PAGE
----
Reviews

Patrick Watson: Close to Paradise

Patrick Watson's music is so rich, so substantial, so very sensual that it fairly begs to be compared to fine wine or hearty, Mediterranean cuisine.

By Ryan McGreal
Published March 19, 2007

Patrick Watson: Close to Paradise (Secret City Records, October 2006)

Patrick Watson: Close to Paradise

RTH sometimes posts upcoming concerts on the Word on the Street event listing, and I received a notice about the show the band Patrick Watson were playing in Hamilton on February 14.

The promoter suggested a contest on RTH for a free copy of their new CD, Close to Paradise, but I didn't have time to set it up before the show date (although I think it's a great idea for future shows, if any promoters are reading this).

I jokingly replied that they could send me the CD instead (hey, writing and editing for free don't come with a lot of perks). Sure enough, a package arrived in the mail a week later, and here follows the first-ever RTH music review.

Patrick Watson has crafted a dreamy, dizzying album worthy of Pink Floyd at the peak of their career. Running against the grain of decontextualized audio files, Close to Paradise demands to be given its own space, heard in its entirety and studied deeply.

Patrick Watson's music is so rich, so substantial, so very sensual that it fairly begs to be compared to fine wine or hearty, Mediterranean cuisine.

Close to Paradise, the latest release by this Monteal four-piece, is like an expertly prepared paella - loaded with more ingredients than you'd think possible and so densely flavourful that it needs repeated exposure to appreciate its complexity and subtlety.

Watson's soulful falsetto invites obvious comparisons to the late Jeff Buckley and OK Computer-era Thom Yorke, but it's leavened with a surprisingly jazzy, bluesy timbre redolent of Amy Winehouse.

The music ranges playfully across the genres from space rock through jazz and even cabaret with a rich marbling of electronica, dominated by the interplay between Watson's sparkling piano (think Ben Folds or early Elton John) and a bewildering array of instruments, samples and loops all blended together lovingly and painstakingly into a graceful, well-balanced whole.

The banjo and pedal steel feature prominently, but the sound is anything but folksy. It owes as much to the psychotic brilliance of The Beatles' Sergeant Pepper's Lonely Hearts Club Band or perhaps (dare I write) Brian Wilson's Pet Sounds for sheer audacity as it does to Watson's Canadian indy-rock milieu.

In clumsier hands, things could have gone terribly wrong, but the band finds just the right tension between a busy layering of melodic sounds and a spare, ethereal wash of ambient noise to avoid the sound of clutter or forced artiness.

From the playful melodies of the title track to the dreamy, psychedelic stylings of "Slip Into Your Skin", the jarring tempo changes and guitar work of "Luscious Life" and the distraught, plaintive chords of "Drifting", Close to Paradise achieves the greatness for which its creators audaciously aimed.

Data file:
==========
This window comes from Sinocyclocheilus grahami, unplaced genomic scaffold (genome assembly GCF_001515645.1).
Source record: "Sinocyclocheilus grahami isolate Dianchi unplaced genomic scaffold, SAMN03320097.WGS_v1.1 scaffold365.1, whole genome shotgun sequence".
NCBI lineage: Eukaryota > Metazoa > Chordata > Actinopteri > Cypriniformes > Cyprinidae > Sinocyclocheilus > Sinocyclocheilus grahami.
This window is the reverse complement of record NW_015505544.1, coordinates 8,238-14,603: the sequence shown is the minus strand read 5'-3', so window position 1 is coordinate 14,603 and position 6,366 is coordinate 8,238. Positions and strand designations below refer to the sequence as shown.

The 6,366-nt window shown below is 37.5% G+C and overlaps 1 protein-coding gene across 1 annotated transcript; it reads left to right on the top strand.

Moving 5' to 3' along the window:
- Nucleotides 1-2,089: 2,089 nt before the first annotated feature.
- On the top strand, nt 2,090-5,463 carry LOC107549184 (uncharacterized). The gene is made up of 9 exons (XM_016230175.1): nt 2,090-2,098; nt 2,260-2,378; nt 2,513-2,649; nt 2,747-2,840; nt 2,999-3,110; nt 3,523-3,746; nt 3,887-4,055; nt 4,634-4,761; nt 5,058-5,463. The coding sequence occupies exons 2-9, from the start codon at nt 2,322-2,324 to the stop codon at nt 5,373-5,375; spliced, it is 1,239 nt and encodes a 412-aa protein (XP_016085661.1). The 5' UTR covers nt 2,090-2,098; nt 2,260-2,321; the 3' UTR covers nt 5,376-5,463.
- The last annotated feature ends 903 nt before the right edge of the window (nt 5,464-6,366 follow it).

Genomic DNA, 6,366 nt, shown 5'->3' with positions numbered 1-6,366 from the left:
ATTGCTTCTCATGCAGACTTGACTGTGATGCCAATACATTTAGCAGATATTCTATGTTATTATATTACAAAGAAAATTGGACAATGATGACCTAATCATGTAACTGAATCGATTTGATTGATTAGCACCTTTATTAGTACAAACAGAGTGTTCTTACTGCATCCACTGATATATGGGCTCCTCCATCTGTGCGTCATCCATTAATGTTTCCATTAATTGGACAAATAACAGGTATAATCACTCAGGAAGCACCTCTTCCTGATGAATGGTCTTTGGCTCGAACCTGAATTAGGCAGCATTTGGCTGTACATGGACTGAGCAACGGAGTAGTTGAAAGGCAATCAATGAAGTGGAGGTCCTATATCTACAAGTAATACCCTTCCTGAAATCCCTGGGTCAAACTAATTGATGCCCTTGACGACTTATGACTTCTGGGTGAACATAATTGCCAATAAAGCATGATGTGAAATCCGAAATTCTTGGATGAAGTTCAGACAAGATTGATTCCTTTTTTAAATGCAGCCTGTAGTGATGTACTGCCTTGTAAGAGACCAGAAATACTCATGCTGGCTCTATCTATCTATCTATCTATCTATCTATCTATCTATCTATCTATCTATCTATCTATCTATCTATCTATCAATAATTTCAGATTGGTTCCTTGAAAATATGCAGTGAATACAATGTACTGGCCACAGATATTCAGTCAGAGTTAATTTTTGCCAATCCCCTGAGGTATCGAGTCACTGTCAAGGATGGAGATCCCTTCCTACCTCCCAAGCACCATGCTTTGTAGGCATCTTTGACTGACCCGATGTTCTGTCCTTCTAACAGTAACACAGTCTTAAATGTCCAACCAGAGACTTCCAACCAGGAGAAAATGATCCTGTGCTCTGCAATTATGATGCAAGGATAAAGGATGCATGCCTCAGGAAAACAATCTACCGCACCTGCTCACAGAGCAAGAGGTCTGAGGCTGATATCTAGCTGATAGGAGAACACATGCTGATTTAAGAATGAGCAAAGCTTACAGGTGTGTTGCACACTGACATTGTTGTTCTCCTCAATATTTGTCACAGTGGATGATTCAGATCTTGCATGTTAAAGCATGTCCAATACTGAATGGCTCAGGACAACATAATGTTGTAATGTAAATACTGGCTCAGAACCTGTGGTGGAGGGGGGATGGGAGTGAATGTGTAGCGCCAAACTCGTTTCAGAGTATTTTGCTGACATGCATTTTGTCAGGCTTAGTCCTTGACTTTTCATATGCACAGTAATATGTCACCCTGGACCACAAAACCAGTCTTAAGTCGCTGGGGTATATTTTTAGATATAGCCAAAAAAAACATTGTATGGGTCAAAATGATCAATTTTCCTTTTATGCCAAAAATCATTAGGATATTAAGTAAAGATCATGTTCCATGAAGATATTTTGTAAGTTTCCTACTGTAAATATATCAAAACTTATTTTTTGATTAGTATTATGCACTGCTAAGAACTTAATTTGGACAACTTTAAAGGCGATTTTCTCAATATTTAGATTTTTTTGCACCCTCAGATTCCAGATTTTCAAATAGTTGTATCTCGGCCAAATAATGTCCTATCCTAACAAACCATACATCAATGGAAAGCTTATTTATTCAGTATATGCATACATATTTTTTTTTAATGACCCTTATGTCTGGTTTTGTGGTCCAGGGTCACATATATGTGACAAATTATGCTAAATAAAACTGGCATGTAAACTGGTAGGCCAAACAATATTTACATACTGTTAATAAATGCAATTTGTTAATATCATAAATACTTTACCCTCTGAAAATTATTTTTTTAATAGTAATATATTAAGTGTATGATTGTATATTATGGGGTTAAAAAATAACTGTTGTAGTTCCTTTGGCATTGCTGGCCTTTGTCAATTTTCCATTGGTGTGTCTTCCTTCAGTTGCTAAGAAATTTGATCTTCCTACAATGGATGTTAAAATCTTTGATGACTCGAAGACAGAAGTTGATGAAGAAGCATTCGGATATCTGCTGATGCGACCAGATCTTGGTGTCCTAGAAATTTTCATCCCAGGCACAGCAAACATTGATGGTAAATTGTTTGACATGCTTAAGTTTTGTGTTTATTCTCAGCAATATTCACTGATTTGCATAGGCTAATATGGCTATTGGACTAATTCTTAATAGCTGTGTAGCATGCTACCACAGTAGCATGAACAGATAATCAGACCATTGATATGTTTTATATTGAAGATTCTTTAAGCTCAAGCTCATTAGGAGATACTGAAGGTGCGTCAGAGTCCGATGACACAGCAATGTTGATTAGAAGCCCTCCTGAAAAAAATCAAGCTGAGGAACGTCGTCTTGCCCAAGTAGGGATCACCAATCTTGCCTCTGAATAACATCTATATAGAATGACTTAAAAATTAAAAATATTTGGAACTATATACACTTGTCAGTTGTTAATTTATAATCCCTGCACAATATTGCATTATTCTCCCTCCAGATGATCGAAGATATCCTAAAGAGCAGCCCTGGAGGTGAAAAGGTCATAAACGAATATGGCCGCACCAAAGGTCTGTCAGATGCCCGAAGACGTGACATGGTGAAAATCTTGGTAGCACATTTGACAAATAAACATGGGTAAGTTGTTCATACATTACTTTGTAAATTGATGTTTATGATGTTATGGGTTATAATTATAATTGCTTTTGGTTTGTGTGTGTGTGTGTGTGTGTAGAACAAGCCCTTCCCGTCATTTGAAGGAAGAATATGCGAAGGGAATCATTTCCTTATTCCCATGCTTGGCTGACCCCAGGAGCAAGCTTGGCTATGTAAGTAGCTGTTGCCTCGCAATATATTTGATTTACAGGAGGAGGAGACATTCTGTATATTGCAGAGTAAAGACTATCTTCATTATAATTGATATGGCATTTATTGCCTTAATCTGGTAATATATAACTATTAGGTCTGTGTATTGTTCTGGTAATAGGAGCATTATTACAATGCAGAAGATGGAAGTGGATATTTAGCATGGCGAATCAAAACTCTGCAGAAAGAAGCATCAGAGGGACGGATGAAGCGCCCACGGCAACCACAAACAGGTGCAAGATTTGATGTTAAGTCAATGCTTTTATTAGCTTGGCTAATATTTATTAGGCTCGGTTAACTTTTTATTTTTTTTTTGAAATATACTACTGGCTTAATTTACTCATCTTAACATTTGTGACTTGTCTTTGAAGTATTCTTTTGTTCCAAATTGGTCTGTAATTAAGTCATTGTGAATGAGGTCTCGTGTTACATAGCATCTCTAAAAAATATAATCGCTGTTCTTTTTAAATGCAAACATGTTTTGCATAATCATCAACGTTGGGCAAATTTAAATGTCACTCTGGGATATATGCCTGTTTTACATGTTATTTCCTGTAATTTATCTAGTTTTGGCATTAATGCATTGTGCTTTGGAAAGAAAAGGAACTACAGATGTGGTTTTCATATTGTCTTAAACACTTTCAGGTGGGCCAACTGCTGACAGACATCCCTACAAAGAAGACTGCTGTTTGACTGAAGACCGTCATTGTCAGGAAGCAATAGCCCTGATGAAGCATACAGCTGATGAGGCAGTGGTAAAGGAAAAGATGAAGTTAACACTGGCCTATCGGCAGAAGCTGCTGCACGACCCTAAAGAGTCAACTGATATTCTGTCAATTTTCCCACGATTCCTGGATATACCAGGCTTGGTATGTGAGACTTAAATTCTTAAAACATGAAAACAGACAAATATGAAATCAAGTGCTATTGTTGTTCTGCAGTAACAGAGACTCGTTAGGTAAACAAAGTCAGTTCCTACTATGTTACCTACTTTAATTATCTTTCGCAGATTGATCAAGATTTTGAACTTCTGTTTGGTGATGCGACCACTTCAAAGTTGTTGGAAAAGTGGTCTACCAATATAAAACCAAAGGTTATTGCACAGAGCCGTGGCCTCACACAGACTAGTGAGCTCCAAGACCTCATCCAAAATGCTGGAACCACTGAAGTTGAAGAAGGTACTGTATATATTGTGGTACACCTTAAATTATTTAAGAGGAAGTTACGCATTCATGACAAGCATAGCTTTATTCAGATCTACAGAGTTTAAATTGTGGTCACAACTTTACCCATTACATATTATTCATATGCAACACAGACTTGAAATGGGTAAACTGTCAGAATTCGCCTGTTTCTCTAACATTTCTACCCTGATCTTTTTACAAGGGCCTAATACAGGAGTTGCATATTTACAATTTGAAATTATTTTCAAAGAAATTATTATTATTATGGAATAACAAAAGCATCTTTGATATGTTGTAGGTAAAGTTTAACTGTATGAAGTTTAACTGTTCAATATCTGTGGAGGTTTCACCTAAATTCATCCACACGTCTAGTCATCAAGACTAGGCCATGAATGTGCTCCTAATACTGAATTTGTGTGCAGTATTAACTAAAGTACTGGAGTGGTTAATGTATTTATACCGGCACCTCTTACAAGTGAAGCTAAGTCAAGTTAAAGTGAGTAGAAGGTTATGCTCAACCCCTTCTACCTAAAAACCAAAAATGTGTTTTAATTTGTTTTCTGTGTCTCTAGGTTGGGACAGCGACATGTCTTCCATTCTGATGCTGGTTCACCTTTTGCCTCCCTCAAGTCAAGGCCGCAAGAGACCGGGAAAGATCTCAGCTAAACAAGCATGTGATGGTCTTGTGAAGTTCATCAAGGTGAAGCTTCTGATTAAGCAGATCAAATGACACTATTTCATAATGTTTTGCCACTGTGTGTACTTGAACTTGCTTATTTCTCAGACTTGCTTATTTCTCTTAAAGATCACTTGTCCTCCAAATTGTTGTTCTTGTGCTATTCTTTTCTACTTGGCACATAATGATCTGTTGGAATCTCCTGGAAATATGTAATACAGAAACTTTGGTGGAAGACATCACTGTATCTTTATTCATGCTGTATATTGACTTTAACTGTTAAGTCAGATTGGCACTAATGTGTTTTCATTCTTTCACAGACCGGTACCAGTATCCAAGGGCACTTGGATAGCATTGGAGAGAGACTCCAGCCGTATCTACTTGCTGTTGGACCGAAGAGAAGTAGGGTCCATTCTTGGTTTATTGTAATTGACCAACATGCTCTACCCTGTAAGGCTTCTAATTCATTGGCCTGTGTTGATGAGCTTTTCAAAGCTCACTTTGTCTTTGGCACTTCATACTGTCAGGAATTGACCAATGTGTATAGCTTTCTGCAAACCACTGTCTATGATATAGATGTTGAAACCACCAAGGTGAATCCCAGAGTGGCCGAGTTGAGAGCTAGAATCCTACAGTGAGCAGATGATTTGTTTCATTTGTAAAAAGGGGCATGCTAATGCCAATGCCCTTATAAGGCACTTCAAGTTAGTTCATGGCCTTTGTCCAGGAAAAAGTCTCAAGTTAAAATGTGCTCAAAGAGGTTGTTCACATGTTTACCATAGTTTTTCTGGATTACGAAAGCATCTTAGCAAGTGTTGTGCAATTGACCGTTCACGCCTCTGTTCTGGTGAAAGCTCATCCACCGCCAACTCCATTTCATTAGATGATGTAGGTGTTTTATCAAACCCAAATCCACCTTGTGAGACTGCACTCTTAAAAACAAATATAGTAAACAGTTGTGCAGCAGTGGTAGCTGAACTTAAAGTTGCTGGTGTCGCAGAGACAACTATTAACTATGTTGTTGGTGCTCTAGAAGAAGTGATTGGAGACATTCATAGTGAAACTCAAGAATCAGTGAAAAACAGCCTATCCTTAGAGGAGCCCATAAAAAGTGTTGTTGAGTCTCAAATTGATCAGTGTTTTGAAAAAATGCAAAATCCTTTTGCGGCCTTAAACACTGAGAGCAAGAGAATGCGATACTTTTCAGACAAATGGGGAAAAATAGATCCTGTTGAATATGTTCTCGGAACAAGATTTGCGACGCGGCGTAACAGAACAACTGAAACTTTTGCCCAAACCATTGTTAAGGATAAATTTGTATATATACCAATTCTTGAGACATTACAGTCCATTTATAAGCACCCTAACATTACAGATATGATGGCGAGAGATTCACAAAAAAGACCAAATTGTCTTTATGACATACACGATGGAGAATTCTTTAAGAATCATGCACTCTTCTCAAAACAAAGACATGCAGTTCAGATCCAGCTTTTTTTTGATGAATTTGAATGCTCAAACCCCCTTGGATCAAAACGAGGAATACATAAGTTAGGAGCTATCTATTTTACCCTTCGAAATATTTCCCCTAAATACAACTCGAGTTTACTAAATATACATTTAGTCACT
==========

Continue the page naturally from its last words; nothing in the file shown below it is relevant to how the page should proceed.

I woke up one morning last year to some appallingly banal corporate rock on CFNY and came to a horrible realization: contemporary music is shit, with the inevitable corrolary that this realization marks the moment I turned into an old, sad bastard.

I'm pleased to report that Close to Paradise officially restores my faith in contemporary music. If Patrick Watson had to reach back across several decades of musical history to do it - well, that's between me and my inner demons.

Ryan McGreal, the editor of Raise the Hammer, lives in Hamilton with his family and works as a programmer, writer and consultant. Ryan volunteers with Hamilton Light Rail, a citizen group dedicated to bringing light rail transit to Hamilton. Ryan writes a city affairs column in Hamilton Magazine, and several of his articles have been published in the Hamilton Spectator. He also maintains a personal website and has been known to post passing thoughts on Twitter @RyanMcGreal. Recently, he took the plunge and finally joined Facebook.

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By MVA (anonymous) | Posted April 04, 2007 at 12:56:59

It seems that the underground music scene may finally be beginning to see the light. Montreal has been discussed in endless detail and it is no doubt that this is the city to be watching. Godspeed you Black Emperor handed the flag over to the correct team and it seems that Arcade fire and other fellow Constellation Brothers/sisters are claiming the glory. Hey, Love ain't in vain! Just because your the top don't mean you need to claim all the prizes for yourself. Silver (Mount Zion) ain't bad at all.

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By MVA (anonymous) | Posted April 04, 2007 at 13:10:01

AND of Course...If you link THEE Underground to Hamilton (which you should)it won't be too long before the music scene here fully blooms!

raise the hammer...? Oui, Hamilton!

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